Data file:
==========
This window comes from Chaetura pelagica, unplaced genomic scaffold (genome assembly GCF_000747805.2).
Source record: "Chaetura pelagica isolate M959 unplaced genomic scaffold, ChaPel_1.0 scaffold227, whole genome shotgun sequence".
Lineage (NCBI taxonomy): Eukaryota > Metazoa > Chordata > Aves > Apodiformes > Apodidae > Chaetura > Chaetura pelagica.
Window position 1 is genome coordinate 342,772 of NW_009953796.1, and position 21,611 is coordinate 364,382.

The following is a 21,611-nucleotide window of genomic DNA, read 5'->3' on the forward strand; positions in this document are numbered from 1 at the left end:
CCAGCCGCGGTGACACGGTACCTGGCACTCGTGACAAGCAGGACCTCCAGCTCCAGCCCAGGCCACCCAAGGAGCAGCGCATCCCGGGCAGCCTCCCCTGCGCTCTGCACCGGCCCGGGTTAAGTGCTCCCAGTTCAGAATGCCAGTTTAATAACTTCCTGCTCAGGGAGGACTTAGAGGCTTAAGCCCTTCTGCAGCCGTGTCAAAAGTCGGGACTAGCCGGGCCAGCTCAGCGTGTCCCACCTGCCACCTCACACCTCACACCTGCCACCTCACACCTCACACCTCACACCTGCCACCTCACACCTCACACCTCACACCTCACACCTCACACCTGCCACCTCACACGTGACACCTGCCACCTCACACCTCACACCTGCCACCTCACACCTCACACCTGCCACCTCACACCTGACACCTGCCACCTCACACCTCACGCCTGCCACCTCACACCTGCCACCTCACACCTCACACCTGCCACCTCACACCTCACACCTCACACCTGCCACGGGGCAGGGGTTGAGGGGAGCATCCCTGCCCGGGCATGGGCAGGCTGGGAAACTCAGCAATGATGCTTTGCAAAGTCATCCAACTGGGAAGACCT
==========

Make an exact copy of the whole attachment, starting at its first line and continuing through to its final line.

This window comes from Chaetura pelagica, unplaced genomic scaffold (genome assembly GCF_000747805.2).
Source record: "Chaetura pelagica isolate M959 unplaced genomic scaffold, ChaPel_1.0 scaffold227, whole genome shotgun sequence".
Lineage (NCBI taxonomy): Eukaryota > Metazoa > Chordata > Aves > Apodiformes > Apodidae > Chaetura > Chaetura pelagica.
Window position 1 is genome coordinate 342,772 of NW_009953796.1, and position 21,611 is coordinate 364,382.

The following is a 21,611-nucleotide window of genomic DNA, read 5'->3' on the forward strand; positions in this document are numbered from 1 at the left end:
CCAGCCGCGGTGACACGGTACCTGGCACTCGTGACAAGCAGGACCTCCAGCTCCAGCCCAGGCCACCCAAGGAGCAGCGCATCCCGGGCAGCCTCCCCTGCGCTCTGCACCGGCCCGGGTTAAGTGCTCCCAGTTCAGAATGCCAGTTTAATAACTTCCTGCTCAGGGAGGACTTAGAGGCTTAAGCCCTTCTGCAGCCGTGTCAAAAGTCGGGACTAGCCGGGCCAGCTCAGCGTGTCCCACCTGCCACCTCACACCTCACACCTGCCACCTCACACCTCACACCTCACACCTGCCACCTCACACCTCACACCTCACACCTCACACCTCACACCTGCCACCTCACACGTGACACCTGCCACCTCACACCTCACACCTGCCACCTCACACCTCACACCTGCCACCTCACACCTGACACCTGCCACCTCACACCTCACGCCTGCCACCTCACACCTGCCACCTCACACCTCACACCTGCCACCTCACACCTCACACCTCACACCTGCCACGGGGCAGGGGTTGAGGGGAGCATCCCTGCCCGGGCATGGGCAGGCTGGGAAACTCAGCAATGATGCTTTGCAAAGTCATCCAACTGGGAAGACCT